Tag Archives: States of UnBelonging

Review of States of UnBelonging by Cinequest Festival


States of UnBelonging by Lynne Sachs

Cinequest:  San Jose Film Festival

Screenings March 11 and 12, 2006

What separates each of us from the other? Director Lynne Sachs explores this complex question and others in her haunting new film States of Unbelonging—a beautiful poetic journey that searches for how one person understands another across cultural, historical and political divides.

The two people in question are Sachs herself and Revital Ohayon, an Israeli filmmaker killed by terrorists. Like Sachs, Ohayon was a mother, a filmmaker, a teacher and a Jew. Though she never met Ohayon, Sachs examines the onslaught of modern media that united both artists, mediated through the letters, messages and phone calls exchanged with Israeli friend, Nir Zats. Deeply interested in “history’s histories and raptures,” Sachs embarks on a private journey to ponder issues of identity, violence in the Middle East, and the hope for union, culminating in an unforgettable visit with Ohayon’s grieving family.

Intensely personal yet thoroughly accessible, States of Unbelonging is a profound meditation about living in an unstable world, with the personal densely blurred with the historical. Drawing on a wide variety of forms, from TV coverage to phone messages and film, Sachs has created a challenging, invigorating film-essay that could rank with the multi-layered ruminations of Chris Marker.

Fernando F. Croce

States of UnBelonging

States of UnBelonging
63 min. 2005

The core of this haunting meditation on war, land, the Bible, and filmmaking is a portrait of Revital Ohayon, an Israeli filmmaker and mother killed near the West Bank. Director Lynne Sachs creates a film on the violence of the Middle East by exchanging letters with an Israeli friend. Together, they reveal Revital’s story through her films, news reports, and interviews, culminating in heartbreaking footage of children discussing the violence they’ve witnessed. Without taking sides or casting blame, the film becomes a cine-essay on fear and filmmaking, tragedy and transformation, violence and the land of Israel/Palestine.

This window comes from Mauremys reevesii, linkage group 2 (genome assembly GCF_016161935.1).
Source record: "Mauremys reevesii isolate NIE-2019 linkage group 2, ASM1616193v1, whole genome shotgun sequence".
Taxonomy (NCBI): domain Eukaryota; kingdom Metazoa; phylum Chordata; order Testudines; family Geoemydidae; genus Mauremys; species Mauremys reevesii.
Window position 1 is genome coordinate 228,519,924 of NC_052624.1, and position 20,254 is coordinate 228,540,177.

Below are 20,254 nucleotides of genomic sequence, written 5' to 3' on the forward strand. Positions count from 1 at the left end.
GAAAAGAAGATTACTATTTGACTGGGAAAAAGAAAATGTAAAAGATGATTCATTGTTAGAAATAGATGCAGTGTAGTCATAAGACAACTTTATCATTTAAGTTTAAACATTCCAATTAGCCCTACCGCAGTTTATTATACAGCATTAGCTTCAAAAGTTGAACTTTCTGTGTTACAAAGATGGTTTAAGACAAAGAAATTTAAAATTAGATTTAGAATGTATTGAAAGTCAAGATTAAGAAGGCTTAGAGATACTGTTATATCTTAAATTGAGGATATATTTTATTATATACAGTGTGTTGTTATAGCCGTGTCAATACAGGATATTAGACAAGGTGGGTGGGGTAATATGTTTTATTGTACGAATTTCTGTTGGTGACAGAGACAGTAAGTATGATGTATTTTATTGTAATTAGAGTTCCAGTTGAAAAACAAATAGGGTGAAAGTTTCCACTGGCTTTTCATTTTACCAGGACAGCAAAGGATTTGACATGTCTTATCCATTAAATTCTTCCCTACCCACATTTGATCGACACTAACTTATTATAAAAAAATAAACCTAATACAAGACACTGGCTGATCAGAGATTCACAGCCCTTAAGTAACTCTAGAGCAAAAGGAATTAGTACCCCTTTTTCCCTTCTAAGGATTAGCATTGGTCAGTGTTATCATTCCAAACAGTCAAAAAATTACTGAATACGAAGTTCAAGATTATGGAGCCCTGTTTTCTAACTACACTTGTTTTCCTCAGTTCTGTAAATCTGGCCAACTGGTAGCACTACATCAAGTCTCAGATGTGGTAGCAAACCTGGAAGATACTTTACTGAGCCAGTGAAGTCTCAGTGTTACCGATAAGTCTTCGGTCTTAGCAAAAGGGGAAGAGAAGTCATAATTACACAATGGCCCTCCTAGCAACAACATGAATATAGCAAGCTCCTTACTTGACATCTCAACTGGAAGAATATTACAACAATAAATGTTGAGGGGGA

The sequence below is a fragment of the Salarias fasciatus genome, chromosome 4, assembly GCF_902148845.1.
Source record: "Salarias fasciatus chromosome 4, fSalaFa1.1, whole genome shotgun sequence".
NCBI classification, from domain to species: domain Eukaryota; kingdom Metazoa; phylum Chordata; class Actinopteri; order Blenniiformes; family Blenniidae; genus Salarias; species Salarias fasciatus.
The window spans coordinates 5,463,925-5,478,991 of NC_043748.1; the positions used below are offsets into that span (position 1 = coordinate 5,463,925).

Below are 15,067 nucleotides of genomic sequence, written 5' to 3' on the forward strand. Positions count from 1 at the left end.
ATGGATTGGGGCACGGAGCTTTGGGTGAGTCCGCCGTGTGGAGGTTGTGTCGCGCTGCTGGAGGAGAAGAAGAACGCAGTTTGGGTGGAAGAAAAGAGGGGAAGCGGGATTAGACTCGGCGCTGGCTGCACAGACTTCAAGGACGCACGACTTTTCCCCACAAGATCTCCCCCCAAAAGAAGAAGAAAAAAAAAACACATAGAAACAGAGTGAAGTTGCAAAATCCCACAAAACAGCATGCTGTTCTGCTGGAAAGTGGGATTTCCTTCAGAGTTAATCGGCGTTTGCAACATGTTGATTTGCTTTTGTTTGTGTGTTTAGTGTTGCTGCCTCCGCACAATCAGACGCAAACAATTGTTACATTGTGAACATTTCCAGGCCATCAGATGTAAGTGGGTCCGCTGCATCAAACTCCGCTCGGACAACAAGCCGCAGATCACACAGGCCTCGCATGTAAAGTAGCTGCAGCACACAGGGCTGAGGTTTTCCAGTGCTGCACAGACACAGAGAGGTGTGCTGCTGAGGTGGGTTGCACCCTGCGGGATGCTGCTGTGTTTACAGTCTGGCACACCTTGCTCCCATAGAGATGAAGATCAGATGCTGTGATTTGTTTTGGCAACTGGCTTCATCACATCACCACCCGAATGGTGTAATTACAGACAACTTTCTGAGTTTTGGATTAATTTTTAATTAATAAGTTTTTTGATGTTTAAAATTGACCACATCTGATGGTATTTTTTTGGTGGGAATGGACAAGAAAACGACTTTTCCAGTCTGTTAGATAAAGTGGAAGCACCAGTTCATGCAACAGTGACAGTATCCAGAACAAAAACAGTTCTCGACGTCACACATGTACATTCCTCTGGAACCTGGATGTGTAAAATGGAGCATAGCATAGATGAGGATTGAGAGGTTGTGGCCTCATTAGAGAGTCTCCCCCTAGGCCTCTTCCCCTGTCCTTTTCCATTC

RECENT NEWS! Oxford University Press publishes an in-depth analysis of the film in Tim Corrigan’s “The Essay Film – From Montaigne, After Marker”. You can find the book here.

“3 Stars! Presents a mature, artistic meditation on Middle East violence.”  Video Librarian

“Parallels the layers of history of the Middle East – demonstrating the possibilities as well as limitations of bridging the gap between Palestinians and Israelis engaging the politics of conflict.”   Dr. Jeffrey Shandler, Dep’t of Jewish Studies, Rutgers University

“Both humanist reverie and implicit cautionary tale.” Village Voice

This film is currently only available with a password. Please write to info@lynnesachs.com to request access.

For inquiries about rentals or purchases please contact Canyon Cinema, the Film-makers’ Cooperative, or Icarus Films. And for international bookings, please contact Kino Rebelde

Note:  To preview a full length version of this film in English or with Chinese subtitles, please contact director Lynne Sachs at lynnesachs@gmail.com


Bard High School/Early College, Barnard College, Brown University, City University of New York, Cornell University, Duke University, Georgetown, New York University, Princeton University, University of California, University of Texas & others.